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5 December 2013 11:26 am ,
Vol. 342 ,
An animal rights group known as the Nonhuman Rights Project filed lawsuits in three New York courts this week in an...
Researchers have been hot on the trail of the elusive Denisovans, a type of ancient human known only by their DNA and...
Thousands of scientists in the Russian Academy of Sciences (RAS) are about to lose their jobs as a result of the...
Dyslexia, a learning disability that hinders reading, hasn't been associated with deficits in vision, hearing, or...
Exotic, elusive, and dangerous, snakes have fascinated humankind for millennia. They can be hard to find, yet their...
Researchers have sequenced and analyzed the first two snake genomes, which represent two evolutionary extremes. The...
Snake venoms are remarkably complex mixtures that can stun or kill prey within minutes. But more and more researchers...
At age 30, Dutch biologist Freek Vonk has built up a respectable career as a snake scientist. But in his home country,...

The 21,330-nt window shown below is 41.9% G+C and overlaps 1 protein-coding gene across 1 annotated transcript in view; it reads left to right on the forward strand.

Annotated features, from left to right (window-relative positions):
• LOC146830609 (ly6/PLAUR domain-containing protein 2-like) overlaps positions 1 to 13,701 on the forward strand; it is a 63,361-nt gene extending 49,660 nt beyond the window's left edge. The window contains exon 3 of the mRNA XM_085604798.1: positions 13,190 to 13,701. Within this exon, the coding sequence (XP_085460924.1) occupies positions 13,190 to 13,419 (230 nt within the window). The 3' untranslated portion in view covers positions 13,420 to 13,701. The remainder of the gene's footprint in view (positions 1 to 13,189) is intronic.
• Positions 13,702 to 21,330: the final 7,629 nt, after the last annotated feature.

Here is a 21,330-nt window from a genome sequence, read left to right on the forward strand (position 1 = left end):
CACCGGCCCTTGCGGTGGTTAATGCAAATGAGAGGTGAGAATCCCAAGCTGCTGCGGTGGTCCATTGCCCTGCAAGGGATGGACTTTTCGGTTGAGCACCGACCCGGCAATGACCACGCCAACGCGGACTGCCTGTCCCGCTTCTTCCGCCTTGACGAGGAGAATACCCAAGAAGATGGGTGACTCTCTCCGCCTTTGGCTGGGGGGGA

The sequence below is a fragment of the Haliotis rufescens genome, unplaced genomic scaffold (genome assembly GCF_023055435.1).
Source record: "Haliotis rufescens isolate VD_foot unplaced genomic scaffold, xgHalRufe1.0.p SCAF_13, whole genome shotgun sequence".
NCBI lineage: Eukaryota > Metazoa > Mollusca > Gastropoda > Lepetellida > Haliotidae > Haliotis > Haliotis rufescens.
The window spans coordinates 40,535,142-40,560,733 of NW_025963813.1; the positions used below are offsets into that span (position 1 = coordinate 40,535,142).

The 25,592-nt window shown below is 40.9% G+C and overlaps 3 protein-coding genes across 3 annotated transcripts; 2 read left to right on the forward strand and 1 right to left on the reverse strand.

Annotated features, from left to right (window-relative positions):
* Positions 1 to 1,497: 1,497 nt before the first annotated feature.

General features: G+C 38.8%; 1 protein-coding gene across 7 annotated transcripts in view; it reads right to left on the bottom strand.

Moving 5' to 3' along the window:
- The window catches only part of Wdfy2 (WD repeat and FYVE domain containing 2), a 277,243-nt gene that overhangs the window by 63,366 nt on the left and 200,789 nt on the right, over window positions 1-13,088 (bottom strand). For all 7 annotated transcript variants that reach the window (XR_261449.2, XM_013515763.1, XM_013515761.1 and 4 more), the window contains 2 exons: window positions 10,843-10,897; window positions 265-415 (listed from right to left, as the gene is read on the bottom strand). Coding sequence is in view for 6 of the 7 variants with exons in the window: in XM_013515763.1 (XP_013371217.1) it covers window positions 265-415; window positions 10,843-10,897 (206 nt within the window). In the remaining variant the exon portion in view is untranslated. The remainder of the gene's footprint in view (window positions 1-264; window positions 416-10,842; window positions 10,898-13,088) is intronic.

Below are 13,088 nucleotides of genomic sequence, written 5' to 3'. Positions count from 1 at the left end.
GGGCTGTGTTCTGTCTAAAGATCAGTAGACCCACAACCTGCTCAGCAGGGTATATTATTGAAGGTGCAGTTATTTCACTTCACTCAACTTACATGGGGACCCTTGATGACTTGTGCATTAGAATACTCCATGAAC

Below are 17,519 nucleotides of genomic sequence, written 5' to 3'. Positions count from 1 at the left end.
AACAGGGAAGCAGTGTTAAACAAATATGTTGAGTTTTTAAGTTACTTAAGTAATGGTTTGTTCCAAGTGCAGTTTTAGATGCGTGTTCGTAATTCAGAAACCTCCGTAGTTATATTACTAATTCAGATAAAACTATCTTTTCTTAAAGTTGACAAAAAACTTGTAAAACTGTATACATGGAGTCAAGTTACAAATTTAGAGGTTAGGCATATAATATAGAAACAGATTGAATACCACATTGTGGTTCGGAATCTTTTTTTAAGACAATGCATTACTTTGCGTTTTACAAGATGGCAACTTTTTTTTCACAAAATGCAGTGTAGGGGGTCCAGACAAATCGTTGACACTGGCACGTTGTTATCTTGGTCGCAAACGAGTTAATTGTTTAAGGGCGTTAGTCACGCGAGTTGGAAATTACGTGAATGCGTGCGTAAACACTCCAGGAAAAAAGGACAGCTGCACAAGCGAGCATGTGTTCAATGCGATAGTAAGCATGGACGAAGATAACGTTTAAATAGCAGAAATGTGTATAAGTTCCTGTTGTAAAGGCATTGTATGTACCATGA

- 5 December 2013 11:26 am , Vol. 342 , #6163
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It's Reptile Time
27 November 2000 7:00 pm
Just about everyone is familiar with the plight of amphibians, which researchers fear are in worldwide decline due to pollution and habitat destruction. But what about reptiles? The scaly ones have been badly ignored, herpetologists and other researchers claimed at a forum earlier this month at the meeting of the Society of Environmental Toxicology and Chemistry in Nashville.
"Reptiles are underrated and underexplored," says J. Whitfield Gibbons, a herpetologist at the University of Georgia, Athens. "Even biologists aren't that familiar with them." Bill Hopkins of the University of Georgia's Savannah River Ecology Laboratory, who is studying the effect of pollutants on aquatic snakes, agrees. "Of the thousands of studies on vertebrates in toxicology, less than 1% are on reptiles," Hopkins says--even though turtles, snakes, lizards, and crocodilians make up 20% of vertebrate species. Noteworthy exceptions are studies of pollution-caused alterations of sex hormones in alligators of Florida's Lake Apopka and effects of organic contaminants on snapping turtles around the Great Lakes.
Scientists are now pushing for more attention to reptiles. Some species of turtles and crocodiles live up to 60 years, so they could yield valuable information on cumulative exposure to toxins, Hopkins says. But they're harder to sample because they don't tend to congregate during breeding, and many live underground. At this point, says Hopkins, "we really don't know anything about their responses to contaminants."